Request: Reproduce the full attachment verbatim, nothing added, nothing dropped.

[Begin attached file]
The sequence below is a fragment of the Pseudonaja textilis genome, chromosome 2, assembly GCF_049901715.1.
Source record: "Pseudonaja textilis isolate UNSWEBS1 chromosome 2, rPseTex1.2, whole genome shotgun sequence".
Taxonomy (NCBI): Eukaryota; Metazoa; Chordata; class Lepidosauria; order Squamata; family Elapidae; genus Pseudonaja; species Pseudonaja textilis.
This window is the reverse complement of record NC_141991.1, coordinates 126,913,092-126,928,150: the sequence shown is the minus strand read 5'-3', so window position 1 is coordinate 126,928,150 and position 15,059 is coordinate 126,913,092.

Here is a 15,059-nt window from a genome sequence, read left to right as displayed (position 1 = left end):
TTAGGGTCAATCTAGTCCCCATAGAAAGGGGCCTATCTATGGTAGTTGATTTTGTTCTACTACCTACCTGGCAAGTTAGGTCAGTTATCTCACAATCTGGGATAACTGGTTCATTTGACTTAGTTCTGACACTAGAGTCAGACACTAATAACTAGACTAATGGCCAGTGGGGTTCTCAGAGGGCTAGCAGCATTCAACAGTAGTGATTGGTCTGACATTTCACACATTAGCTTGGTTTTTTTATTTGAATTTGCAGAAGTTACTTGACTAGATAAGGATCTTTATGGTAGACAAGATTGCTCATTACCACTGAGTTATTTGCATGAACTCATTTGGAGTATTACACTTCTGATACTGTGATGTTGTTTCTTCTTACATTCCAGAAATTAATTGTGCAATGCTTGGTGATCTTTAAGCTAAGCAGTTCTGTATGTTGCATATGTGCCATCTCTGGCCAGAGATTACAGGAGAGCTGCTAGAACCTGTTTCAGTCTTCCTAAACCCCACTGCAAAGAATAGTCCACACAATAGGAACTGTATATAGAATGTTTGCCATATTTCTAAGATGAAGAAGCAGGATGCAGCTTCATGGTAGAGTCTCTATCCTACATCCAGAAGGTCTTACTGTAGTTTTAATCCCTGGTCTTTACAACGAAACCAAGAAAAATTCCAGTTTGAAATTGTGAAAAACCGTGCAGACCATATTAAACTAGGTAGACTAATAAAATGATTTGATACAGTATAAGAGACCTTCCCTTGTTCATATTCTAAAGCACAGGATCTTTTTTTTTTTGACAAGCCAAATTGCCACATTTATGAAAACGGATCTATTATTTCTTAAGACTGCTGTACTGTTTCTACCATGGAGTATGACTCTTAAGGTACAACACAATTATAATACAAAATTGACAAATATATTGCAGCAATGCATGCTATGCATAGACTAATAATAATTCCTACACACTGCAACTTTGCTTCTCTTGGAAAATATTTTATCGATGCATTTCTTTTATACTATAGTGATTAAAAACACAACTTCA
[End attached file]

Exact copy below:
The sequence below is a fragment of the Pseudonaja textilis genome, chromosome 2, assembly GCF_049901715.1.
Source record: "Pseudonaja textilis isolate UNSWEBS1 chromosome 2, rPseTex1.2, whole genome shotgun sequence".
Taxonomy (NCBI): Eukaryota; Metazoa; Chordata; class Lepidosauria; order Squamata; family Elapidae; genus Pseudonaja; species Pseudonaja textilis.
This window is the reverse complement of record NC_141991.1, coordinates 126,913,092-126,928,150: the sequence shown is the minus strand read 5'-3', so window position 1 is coordinate 126,928,150 and position 15,059 is coordinate 126,913,092.

Here is a 15,059-nt window from a genome sequence, read left to right as displayed (position 1 = left end):
TTAGGGTCAATCTAGTCCCCATAGAAAGGGGCCTATCTATGGTAGTTGATTTTGTTCTACTACCTACCTGGCAAGTTAGGTCAGTTATCTCACAATCTGGGATAACTGGTTCATTTGACTTAGTTCTGACACTAGAGTCAGACACTAATAACTAGACTAATGGCCAGTGGGGTTCTCAGAGGGCTAGCAGCATTCAACAGTAGTGATTGGTCTGACATTTCACACATTAGCTTGGTTTTTTTATTTGAATTTGCAGAAGTTACTTGACTAGATAAGGATCTTTATGGTAGACAAGATTGCTCATTACCACTGAGTTATTTGCATGAACTCATTTGGAGTATTACACTTCTGATACTGTGATGTTGTTTCTTCTTACATTCCAGAAATTAATTGTGCAATGCTTGGTGATCTTTAAGCTAAGCAGTTCTGTATGTTGCATATGTGCCATCTCTGGCCAGAGATTACAGGAGAGCTGCTAGAACCTGTTTCAGTCTTCCTAAACCCCACTGCAAAGAATAGTCCACACAATAGGAACTGTATATAGAATGTTTGCCATATTTCTAAGATGAAGAAGCAGGATGCAGCTTCATGGTAGAGTCTCTATCCTACATCCAGAAGGTCTTACTGTAGTTTTAATCCCTGGTCTTTACAACGAAACCAAGAAAAATTCCAGTTTGAAATTGTGAAAAACCGTGCAGACCATATTAAACTAGGTAGACTAATAAAATGATTTGATACAGTATAAGAGACCTTCCCTTGTTCATATTCTAAAGCACAGGATCTTTTTTTTTTTGACAAGCCAAATTGCCACATTTATGAAAACGGATCTATTATTTCTTAAGACTGCTGTACTGTTTCTACCATGGAGTATGACTCTTAAGGTACAACACAATTATAATACAAAATTGACAAATATATTGCAGCAATGCATGCTATGCATAGACTAATAATAATTCCTACACACTGCAACTTTGCTTCTCTTGGAAAATATTTTATCGATGCATTTCTTTTATACTATAGTGATTAAAAACACAACTTCA